From the year 2000 to the present, new Muslim immigrants arrived from southern Africa to the Argentine Republic, especially from Senegal, but also from other nationalities.

The largest wave of immigration occurred in the early twentieth century because of the First World War, followed by the Second World War, which brought these countries inconvenient in their economic and social aspect, as well as political and cultural problems, which contributed to greater immigration.
The immigrant current from the former Ottoman Empire was formed by Lebanese Arabs (a large part of them Maronite Christians) and Syrians, Christians and Muslims. The first immigrants were young farmers, laborers, farmers and braceros, Christians and Muslims who were motivated by the news that came from America and also by the job offers that the English and French railway companies were doing in their respective countries, to carry out work of day laborers in the laying of railway tracks in different places of Buenos Aires and the interior of the country. They arrived with Turkish documentation first, being received in the port of Buenos Aires by the Turkish Consulate, unique at that time.
All of them settled throughout the country, but preferred, in addition to Buenos Aires and Cordoba, by the Northwest, Northeast (Formosa, Corrientes and Entre Ríos) and Cuyo (San Juan and Mendoza) and part of Patagonia. The six provinces of the Argentine Northwest: Tucumán, Santiago del Estero, Salta, La Rioja, Catamarca and Jujuy attracted the greatest number of Arabs. Until the arrival of the Arabs, these provinces had not known large migratory contingents, in comparison with those of Buenos Aires.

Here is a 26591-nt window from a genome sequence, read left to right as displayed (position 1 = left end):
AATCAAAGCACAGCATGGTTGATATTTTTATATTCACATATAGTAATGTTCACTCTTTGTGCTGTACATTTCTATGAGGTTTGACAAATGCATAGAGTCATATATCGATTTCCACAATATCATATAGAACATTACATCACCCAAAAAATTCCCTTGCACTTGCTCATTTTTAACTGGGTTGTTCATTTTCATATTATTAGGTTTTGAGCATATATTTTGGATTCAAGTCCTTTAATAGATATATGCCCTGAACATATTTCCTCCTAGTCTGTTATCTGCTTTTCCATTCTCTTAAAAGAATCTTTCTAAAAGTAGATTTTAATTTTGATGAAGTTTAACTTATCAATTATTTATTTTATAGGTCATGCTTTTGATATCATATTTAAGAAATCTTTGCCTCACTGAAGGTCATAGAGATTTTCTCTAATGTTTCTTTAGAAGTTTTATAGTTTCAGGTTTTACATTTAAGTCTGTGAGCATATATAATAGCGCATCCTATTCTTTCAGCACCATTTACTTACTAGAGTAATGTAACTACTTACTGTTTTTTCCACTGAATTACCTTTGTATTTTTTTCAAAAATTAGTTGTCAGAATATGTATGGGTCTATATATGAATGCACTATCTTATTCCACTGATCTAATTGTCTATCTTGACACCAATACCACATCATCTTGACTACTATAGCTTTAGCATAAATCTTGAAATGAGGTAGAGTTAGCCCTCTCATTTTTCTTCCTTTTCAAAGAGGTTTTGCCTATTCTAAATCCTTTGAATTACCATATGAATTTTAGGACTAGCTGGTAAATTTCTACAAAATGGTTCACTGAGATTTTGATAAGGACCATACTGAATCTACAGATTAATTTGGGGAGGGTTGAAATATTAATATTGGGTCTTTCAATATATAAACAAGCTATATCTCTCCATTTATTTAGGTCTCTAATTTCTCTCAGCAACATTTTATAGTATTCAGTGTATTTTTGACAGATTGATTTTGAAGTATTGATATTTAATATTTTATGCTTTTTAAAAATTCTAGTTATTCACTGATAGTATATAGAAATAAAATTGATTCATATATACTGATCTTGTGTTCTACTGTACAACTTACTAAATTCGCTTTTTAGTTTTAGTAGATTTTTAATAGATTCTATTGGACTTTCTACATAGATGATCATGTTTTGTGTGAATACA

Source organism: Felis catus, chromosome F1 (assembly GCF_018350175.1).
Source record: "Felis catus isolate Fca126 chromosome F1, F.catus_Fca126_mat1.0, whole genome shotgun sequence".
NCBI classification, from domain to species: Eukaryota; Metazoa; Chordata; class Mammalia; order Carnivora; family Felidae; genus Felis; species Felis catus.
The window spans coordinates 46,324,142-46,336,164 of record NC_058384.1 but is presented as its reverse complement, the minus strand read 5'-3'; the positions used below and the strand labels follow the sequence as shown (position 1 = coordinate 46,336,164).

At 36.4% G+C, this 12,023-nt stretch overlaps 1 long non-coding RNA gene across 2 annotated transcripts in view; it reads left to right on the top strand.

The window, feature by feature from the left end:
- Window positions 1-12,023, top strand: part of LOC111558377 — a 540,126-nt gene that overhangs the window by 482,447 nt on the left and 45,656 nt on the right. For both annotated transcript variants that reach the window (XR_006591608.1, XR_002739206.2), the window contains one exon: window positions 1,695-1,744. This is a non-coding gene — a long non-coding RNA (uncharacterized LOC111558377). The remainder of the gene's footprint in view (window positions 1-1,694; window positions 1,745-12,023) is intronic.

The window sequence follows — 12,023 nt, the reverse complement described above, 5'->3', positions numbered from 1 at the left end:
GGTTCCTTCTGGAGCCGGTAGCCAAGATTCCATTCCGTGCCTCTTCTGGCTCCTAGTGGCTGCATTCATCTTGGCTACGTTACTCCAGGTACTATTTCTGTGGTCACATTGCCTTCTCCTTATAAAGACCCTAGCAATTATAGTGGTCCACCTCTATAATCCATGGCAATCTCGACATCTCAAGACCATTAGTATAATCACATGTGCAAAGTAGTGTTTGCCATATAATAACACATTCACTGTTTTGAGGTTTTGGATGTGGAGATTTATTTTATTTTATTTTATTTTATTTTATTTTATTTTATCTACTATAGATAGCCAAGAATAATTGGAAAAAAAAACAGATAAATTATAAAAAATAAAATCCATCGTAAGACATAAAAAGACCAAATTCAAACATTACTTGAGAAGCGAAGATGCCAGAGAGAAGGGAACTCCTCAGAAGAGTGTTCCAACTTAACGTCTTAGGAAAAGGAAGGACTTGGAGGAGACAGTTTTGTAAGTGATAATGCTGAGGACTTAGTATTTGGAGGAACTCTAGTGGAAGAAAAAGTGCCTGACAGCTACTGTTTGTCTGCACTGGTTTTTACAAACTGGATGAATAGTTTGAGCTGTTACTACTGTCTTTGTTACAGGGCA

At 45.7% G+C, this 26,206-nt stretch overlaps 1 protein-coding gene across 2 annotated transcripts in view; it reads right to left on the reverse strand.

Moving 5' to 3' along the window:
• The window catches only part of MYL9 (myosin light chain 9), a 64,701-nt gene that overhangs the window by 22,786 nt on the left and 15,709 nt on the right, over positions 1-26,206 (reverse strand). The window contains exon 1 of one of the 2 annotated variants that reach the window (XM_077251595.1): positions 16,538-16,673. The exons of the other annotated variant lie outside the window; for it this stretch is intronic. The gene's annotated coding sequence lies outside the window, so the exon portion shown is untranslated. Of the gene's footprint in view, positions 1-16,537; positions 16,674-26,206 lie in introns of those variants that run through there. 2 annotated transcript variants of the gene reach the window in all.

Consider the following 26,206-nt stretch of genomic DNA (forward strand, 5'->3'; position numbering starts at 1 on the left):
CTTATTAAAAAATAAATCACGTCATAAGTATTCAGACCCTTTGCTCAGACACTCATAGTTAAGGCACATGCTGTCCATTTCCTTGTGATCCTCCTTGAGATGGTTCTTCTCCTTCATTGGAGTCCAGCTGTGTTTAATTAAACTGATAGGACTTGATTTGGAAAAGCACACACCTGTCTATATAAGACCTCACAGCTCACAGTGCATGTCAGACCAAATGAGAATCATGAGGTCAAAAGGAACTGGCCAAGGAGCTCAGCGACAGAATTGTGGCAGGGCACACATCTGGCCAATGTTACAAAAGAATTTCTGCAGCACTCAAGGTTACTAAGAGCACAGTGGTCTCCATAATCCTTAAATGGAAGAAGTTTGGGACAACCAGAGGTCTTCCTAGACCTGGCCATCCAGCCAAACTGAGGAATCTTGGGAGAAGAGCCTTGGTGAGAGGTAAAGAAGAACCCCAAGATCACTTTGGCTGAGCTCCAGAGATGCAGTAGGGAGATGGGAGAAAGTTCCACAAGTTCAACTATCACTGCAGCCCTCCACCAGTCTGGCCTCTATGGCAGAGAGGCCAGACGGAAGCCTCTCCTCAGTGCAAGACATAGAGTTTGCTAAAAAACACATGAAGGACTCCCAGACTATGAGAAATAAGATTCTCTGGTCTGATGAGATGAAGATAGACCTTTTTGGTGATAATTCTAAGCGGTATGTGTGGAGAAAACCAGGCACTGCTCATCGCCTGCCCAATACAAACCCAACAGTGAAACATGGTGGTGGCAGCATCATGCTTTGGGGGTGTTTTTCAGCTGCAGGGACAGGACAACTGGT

The Syrians and Lebanese were linked in common institutions, motivating them to be mistakenly known as Syrian-Lebanese. The Syrian Lebanese Bank of the Río de la Plata (or later the Argentine Rural Credit Bank) was the expression of this, the Syrian Lebanese Hospital of Buenos Aires, among others. In the interior of the country, institutions such as the Arab Islamic Society of Mendoza (now the Islamic Center of Mendoza) were formed, in Córdoba the Arab Muslim Association among others that have one of the most numerous communities in the country after Buenos Aires.
In Rosario there is also the Islamic Union of Rosario that represents the main local Islamic activities.
The important thing to note is that both in Buenos Aires, as in Mendoza, Córdoba, Santa Fe, and all those places where there are Mosques and places of Prayer (Musállah), the approach of Argentines to Islam is constant and continuous. Hence the need to plan activities to contain these needs.

The Islamic community is composed at the present time by Argentines fundamentally, descendants of Arabs (Syria-Lebanon-Jordan-Palestine), Africans (Senegal, Ghana, Sierra Leone), Asians (India, Pakistan, Indonesia) among others. The influx of the Arab population had such a dimension that currently ten percent of the population of the country is of Arab origin.


Current calculations such as that recently published by the Egyptian newspaper Al-Ahram indicate that there are some 17 million Arabs and descendants of Arabs in the region